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'Jurassic' Symphony: The 1993 Dinosaur Blockbuster Gets an Orchestral Makeover
Jurassic Park is the latest blockbuster to get the orchestral-concert treatment in what has become a growing form of entertainment: watching a movie while listening to a live performance of its score.
The 1993 Steven Spielberg film, with music composed by John Williams, joins other offerings by Film Concerts Live -- a co-venture between IMG Artists and the Gorfaine/Schwartz Agency -- including the Williams-scored Home Alone, Raiders of the Lost Ark and E.T.: The Extra-Terrestrial, as well as Back to the Future (Alan Silvestri) and Star Trek (Michael Giacchino).
“Jurassic Park is one of John’s most recognized, beloved scores,” says FCL producer Jamie Richardson. “The dinosaurs are created through special effects, but the reason they live and breathe is John’s music.” The film debuts this fall with an unannounced symphony.
When considering a title, FCL’s first step is to consult with the filmmaker and the composer, since the presentation often involves adding new music leading into and out of the intermission. Williams will oversee that process for Jurassic Park. FCL then licenses the film from the appropriate studio and begins shopping the title to symphonies. FCL will make a push for Jurassic Park at Association of Performing Arts Presenters’ (APAP) New York convention, which starts Jan. 15.
Since the first live performance of a score to picture in 1987 when the Andre Previn-conducted Los Angeles Philharmonic played Prokofiev’s music to 1938 classic Alexander Nevsky, business has grown for the sector, with companies like Disney, CineConcerts and Symphonic Cinema getting involved. But it wasn’t until within the last several years, as financially strapped orchestras looked for a way to increase revenues, that the concept has begun to soar. For FCL, concerts spiked from 18 in 2014 to 98 a year later. “I know of no orchestra that isn’t doing this now,” says FCL producer Steve Linder. “They understand that it’s being done at a very high artistic level.”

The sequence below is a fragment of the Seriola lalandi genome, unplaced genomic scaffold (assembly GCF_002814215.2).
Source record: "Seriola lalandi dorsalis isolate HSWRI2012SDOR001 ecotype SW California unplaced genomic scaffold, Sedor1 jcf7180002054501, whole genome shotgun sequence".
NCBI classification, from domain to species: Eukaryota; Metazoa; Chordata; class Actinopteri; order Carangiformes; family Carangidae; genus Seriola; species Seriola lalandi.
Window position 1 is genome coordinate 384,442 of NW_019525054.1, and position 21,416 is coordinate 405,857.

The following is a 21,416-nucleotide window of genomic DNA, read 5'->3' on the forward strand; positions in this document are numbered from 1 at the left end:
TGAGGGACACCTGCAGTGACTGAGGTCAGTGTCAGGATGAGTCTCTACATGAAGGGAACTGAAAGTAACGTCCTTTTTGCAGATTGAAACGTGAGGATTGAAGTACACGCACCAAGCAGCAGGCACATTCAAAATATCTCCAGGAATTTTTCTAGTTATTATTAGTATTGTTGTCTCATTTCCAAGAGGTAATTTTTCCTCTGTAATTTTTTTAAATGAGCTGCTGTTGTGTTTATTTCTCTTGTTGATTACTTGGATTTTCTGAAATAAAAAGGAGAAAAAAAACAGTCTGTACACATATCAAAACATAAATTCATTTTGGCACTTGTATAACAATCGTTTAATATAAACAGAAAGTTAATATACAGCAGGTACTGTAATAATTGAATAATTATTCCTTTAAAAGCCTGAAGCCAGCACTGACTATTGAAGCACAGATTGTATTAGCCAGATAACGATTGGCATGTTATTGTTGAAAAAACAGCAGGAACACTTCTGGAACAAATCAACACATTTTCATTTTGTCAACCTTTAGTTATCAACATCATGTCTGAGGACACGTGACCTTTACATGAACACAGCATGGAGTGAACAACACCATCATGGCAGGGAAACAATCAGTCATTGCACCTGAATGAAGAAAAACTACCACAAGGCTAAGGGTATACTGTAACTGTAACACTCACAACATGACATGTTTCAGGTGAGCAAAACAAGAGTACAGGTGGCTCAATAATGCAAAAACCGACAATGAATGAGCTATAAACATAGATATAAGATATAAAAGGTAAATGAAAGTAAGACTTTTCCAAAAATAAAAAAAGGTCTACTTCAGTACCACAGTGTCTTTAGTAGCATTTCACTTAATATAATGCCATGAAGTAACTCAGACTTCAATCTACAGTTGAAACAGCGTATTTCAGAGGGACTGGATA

And it’s also bringing in new audiences: Symphonies tell FCL that up to 75 percent of the audience has never seen a live orchestra before. And they are often coming in droves. This past September, the LA Phil filled the 17,500-seat Hollywood Bowl for three performances of E.T. Two nights of Back to the Future, held Oct. 15 and 16, at New York’s Radio City Music Hall featuring the New Jersey Symphony Orchestra, grossed $411,273, according to Billboard Boxscore.
Orchestras also continue to perform popular movie theme nights featuring the music from several films. CineConcerts, which will premiere Breakfast At Tiffany’s as a live-to-picture title in 2016, has joined with CBS Consumer Products and Paramount Pictures to take Star Trek: The Ultimate Voyage to more than 100 North American performing arts halls in North America this year. The experience features orchestras playing music to picture from Star Trek’s many television and film franchises spanning five decades.
FCL wouldn’t reveal the cost of licensing a film and score for an orchestral concert, but compared it to the fee of an A-list guest soloist. A bonus: It comes with a tech team to run the movie and marketing support. “We’ve found a financial range that seems to work well,” says Linder. “We want orchestras to survive.”
A portion of this story originally appeared in the Jan. 23 issue of Billboard.